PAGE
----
Dealing effectively with grief is the best new beginning. ~ the Grief Recovery Institute
This is my story.
The early years were rough. My twenties were spent figuring out how to care for and like myself, take care of my sons as a single mother, build a career and be in a healthy relationship. With a lot of hard work, I entered my thirties in pretty good shape. I married a second time in 1996. By my mid-thirties, I was in a strong marriage going on five years and our blended family was working out well. Combined, my husband and I had three beautiful, very active boys. They were all into athletics playing baseball, football, or soccer. We had found a rhythm managing activities while still being able to advance our careers in Technology. As busy as we were, we still had amazing times together as a couple. My life felt better than ever before.
It all crashed in January of 2001 when my oldest son, at fifteen, was diagnosed with a rare neuro-genetic degenerative disease called Metachromatic Leukodystrophy (MLD). The devastating news included that there was no cure, meaning over time, my son would progress into a vegetative state. I was dumbfounded and felt like I entered a nightmare. I grappled with thinking about how I might outlive my first-born son. Life, as I knew it, was definitely over.
The next fourteen months was a world-wind (for lack of better words). After working through minimal options, my son and I moved to Minnesota, leaving the rest of the family in Texas, so that he could undergo stem-cell transplant. My son wanted to contribute to research, not progress into a vegetative state. The transplant was suppose to slow the progression of the disease and buy us time. With no cure, we simply needed time. The odds were not in our favor but we remained hopeful. Unfortunately, it didn’t work out. Eight months post transplant, complications from the transplant protocol, took my son’s life. April 2003, I experienced the unfathomable. I watched my son take his last breath.
Some people say a chapter ends so another can start. I felt a door slam and was scared that another would never open. I didn’t know what to do or how to go about doing it. With my son gone, there was this overwhelming emotional pain. And at the same time, an insistence that I figure out how to get through. It was confusing. I didn’t know how one was to live out the rest of their lives in so much pain. The only thing I could do, was believe I was strong enough and hopefully… over time, heal. I had no choice but to adjust to a “new” normal.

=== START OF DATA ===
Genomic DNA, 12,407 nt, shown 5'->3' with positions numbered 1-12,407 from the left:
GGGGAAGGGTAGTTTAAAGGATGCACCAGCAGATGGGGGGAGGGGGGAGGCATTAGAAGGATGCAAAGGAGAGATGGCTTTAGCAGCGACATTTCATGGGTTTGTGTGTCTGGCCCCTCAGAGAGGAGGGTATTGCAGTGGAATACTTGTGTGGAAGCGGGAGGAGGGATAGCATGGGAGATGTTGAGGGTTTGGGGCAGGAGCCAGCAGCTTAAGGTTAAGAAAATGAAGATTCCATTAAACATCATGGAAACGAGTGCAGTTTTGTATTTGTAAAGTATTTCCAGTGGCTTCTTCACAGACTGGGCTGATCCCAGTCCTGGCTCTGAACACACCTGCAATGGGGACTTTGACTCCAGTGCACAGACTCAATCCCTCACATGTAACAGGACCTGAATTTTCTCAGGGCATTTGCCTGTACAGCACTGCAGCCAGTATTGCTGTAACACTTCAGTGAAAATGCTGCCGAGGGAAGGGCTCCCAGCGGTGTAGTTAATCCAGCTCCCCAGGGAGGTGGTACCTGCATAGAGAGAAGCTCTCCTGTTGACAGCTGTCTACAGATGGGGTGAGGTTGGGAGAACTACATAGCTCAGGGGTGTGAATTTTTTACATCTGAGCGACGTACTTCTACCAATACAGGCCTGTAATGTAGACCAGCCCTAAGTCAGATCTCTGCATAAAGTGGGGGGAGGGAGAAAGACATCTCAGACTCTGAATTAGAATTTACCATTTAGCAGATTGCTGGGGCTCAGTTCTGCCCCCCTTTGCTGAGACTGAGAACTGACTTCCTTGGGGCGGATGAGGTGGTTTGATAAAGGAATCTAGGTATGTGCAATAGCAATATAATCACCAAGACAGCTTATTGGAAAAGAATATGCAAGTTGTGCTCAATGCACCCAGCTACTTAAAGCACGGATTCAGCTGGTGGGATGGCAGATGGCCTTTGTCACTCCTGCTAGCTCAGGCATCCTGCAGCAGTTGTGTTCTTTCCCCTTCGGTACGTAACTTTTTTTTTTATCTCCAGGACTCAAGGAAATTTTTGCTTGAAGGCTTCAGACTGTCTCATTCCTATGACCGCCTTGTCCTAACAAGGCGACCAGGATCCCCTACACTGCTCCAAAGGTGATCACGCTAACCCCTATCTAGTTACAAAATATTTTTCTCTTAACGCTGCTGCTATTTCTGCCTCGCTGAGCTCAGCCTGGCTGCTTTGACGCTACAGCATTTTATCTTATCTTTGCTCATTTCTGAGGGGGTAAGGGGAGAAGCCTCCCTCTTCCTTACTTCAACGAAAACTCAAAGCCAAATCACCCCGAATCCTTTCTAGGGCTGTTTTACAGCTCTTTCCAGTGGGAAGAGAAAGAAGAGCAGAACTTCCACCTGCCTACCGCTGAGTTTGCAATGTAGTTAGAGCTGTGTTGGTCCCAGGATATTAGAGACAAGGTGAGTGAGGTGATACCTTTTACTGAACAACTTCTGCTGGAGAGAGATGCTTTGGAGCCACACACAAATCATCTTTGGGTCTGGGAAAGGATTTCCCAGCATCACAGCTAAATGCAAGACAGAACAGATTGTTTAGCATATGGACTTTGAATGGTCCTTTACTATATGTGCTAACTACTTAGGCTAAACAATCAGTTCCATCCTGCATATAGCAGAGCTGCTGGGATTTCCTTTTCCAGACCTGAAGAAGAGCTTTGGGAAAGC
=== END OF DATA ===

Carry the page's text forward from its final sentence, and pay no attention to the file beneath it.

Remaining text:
Over the next few years, I read books, went to therapists, and attended support groups but it wasn’t enough. They were not all in vain. Therapy helped me to shift how I thought about some things which was helpful. Support groups helped me feel less alone but at the same time, it felt like watching people relive their losses over and over. As far as I could see, there was no help and no way to recover from losing my son. At the end of the day, my son was gone and it continually affected me. Over time, without having choice, I learned to act as if I was fine.
Twelve years after my son died, I was introduced to the Grief Recovery Method®. Within a week of completion, I felt like a ton of bricks had been lifted. I felt hopeful, more resolved, less haunted and began remembering more of the good stuff. I felt lighter and surprisingly, happier. The profound impact the program had on me is why I immediately invested in becoming a certified specialist myself. I don’t want anyone to carry the pain as long as I did.
Learning to grieve the loss of my son AND to heal my own past is how I help others. If a loss is new or decades old and you know there is more to life than simply surviving, click here.
You have nothing to lose and everything to gain by learning more.